Last week, I was cashing a check at the bank for my husband, and I had to show my driver’s license to prove I was who I said I was. The funny thing about that is that the bank sees me all the time. They wouldn’t know my husband if they ran over him in the drive-thru lane. However, since his signature (so they think) was on the back of the check, they had to make sure I was not a thief trying to steal our identities or our vast fortune.
When the teller asked for proof of identification, I handed her my old license because I really like that picture. However, she insisted on seeing my valid license, and when I finally produced it, she laughed at the photo and asked if I knew that this license was about to expire as well. Then she said, and I quote:
“I would be thrilled to get rid of this photo. In fact, I would do it today.”
Bitch. I didn’t say it out loud, but I gave her a look that got my point across. I have to admit she was right. I should be thrilled because I now get another shot to shine at the DMV’s photography studio.
My expired license photo was the best picture I have ever taken. It beat out any of my wedding pictures, graduation pictures, prom pictures – you name it, this photo was better. Everything just seemed to come together perfectly for that photo. I wore this pretty coral shirt, my hair was tamed, I had a little sun on my face – it was a good photo. Even a cop who stopped me for speeding one time commented on how good that photo was, and because he made my day and I told him so, he let me off with a warning. See, that is a successful photo.
The photo that is expiring now just didn’t make it. I tried to straighten my hair, which didn’t work. I had on a yellow tee shirt with a brown tank underneath which made me look like a ripe banana with a head. Even the process of taking that picture was painful.
Allow me to re-live it for you. I was about fourth in line behind these well-dressed women on their way to work. Behind me was a teenage kid, who will prove later on in this tale, that he was never taught the art of diplomacy.
The photographer was already out of patience by the time it was my turn. Apparently, two of the “before work” crowd had insisted on three photo re-takes.
I didn’t pay much attention to the women in front of me and the drama they were causing because I had started to talk to the kid behind me. When all the women were done, the photographer gestured to me to come forward. I had my expiring license out and I was ready to plead my case to let me keep that photo.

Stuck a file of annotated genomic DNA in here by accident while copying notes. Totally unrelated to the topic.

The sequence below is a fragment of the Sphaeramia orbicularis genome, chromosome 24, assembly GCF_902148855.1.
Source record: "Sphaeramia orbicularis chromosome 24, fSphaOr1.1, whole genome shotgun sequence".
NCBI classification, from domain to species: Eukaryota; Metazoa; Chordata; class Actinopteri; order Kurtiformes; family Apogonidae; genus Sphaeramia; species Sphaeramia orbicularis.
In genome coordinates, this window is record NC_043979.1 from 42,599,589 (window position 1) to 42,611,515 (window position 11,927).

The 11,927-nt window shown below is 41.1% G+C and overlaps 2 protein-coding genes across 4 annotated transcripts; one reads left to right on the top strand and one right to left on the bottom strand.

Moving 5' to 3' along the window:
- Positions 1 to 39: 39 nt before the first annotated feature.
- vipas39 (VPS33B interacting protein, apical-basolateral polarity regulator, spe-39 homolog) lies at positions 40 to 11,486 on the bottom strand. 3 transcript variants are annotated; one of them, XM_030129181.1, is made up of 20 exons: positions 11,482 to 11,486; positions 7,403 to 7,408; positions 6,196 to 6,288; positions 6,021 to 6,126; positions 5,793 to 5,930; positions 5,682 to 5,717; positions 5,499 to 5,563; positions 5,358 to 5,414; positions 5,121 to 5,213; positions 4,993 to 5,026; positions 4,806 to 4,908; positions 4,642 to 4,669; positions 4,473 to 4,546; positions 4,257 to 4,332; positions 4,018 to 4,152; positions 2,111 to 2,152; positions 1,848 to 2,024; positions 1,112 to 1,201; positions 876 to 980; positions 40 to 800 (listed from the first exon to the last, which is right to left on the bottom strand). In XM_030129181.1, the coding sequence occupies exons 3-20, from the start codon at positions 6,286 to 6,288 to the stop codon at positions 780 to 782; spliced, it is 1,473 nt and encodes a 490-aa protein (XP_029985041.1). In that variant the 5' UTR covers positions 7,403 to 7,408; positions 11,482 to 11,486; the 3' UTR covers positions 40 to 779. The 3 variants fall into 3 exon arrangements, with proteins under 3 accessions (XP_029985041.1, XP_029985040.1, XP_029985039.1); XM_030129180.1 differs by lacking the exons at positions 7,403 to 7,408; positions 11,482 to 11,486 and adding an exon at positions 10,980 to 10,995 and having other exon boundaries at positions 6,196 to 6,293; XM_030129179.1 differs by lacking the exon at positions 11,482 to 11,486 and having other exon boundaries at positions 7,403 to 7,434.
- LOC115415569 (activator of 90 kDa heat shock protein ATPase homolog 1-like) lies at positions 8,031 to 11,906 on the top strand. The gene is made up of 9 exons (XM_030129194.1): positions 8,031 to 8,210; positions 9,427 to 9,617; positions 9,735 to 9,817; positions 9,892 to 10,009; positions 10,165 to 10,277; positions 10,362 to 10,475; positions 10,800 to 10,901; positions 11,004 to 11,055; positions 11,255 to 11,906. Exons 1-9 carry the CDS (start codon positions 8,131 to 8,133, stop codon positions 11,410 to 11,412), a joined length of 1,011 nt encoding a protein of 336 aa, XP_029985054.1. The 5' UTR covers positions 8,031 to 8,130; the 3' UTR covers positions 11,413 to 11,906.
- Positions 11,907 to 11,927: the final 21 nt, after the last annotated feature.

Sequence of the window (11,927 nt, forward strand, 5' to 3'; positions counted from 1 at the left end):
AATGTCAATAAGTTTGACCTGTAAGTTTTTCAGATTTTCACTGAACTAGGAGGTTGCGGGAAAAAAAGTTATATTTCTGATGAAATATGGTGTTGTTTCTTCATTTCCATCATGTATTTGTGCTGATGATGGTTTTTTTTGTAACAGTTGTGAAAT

“Is it possible that we can just put this picture on the new license? Look how nice it is. I never take good pictures. It would be a sin to let this one go.”
She was sympathetic to my plight, but not amenable to breaking the state laws so that I could be a happy and photogenic driver.
“I am sorry, but you have to take a new picture. Don’t worry; we’ll get a good one.”
I knew that was a lie. There was no way she was going to top the photo I had now. I did try my best to take a good picture for her. I sat up straight and smiled, and I thought that maybe there was hope. After the click of the camera, I started to walk over to the desk to see how the photo came out.
“Stay where you are,” the state photographer instructed. “You don’t have to come to the desk. The picture is on the screen behind me.”
Oh my God! She was right! There on the wall behind her and visible to the entire line which was now 50 people deep, was this horrible, horrible 60×80 picture of my banana head face! It was so ridiculous that the teenage kid behind me said,
“Wow, that is a really bad picture. If I were you, I would definitely take that over.”
In fairness to the kid, he was right, but who says that out loud to the person whose really bad picture it is? Then the woman with the camera says,
“You know, Hon, this picture is really bad. Come back and let’s try again.”
By this point, the whole line was laughing at the photo. I just wanted to crawl out of the room. I knew the second shot would be no better. I was beet red and perspiring from embarrassment. I sat for the second photo, but I made sure that no one would see it on the wall. I ran up to that desk as soon as she clicked that camera, and I selected that shot for my license before she had a chance to display it to the world.
“Are you sure about this one?” she asked in disbelief. “You are sure you don’t want to try again? Your eyes look a little strange. I think you want to try again.”
“No, just print up the damn picture and let me out of here.”
So, she did, and I signed my name on the virtual license and waited for the printed version. Then, when I got into my car, I took the photo out, and I knew then that it was going to be a long four years.
This photo would never get me out of a ticket. If anything, it would probably get me arrested and into a cavity search. But it was too late. I had bolted and unless I was willing to go through the process of getting a new license, this photo was here to stay.
So, that is when I made the decision never to show that license. I just stayed with the old one. Yes, it is technically illegal, but I do carry the valid one in my wallet hidden behind my medical insurance card and the auto club membership card. It’s there if I absolutely need to show it.
Next week, I am going to get my new photo done. I am going to try and re-create the exact conditions and wardrobe of the photo that was my best. I don’t know if it will work, but deep in my heart, I believe that both myself and the state of Pennsylvania deserve this extra effort.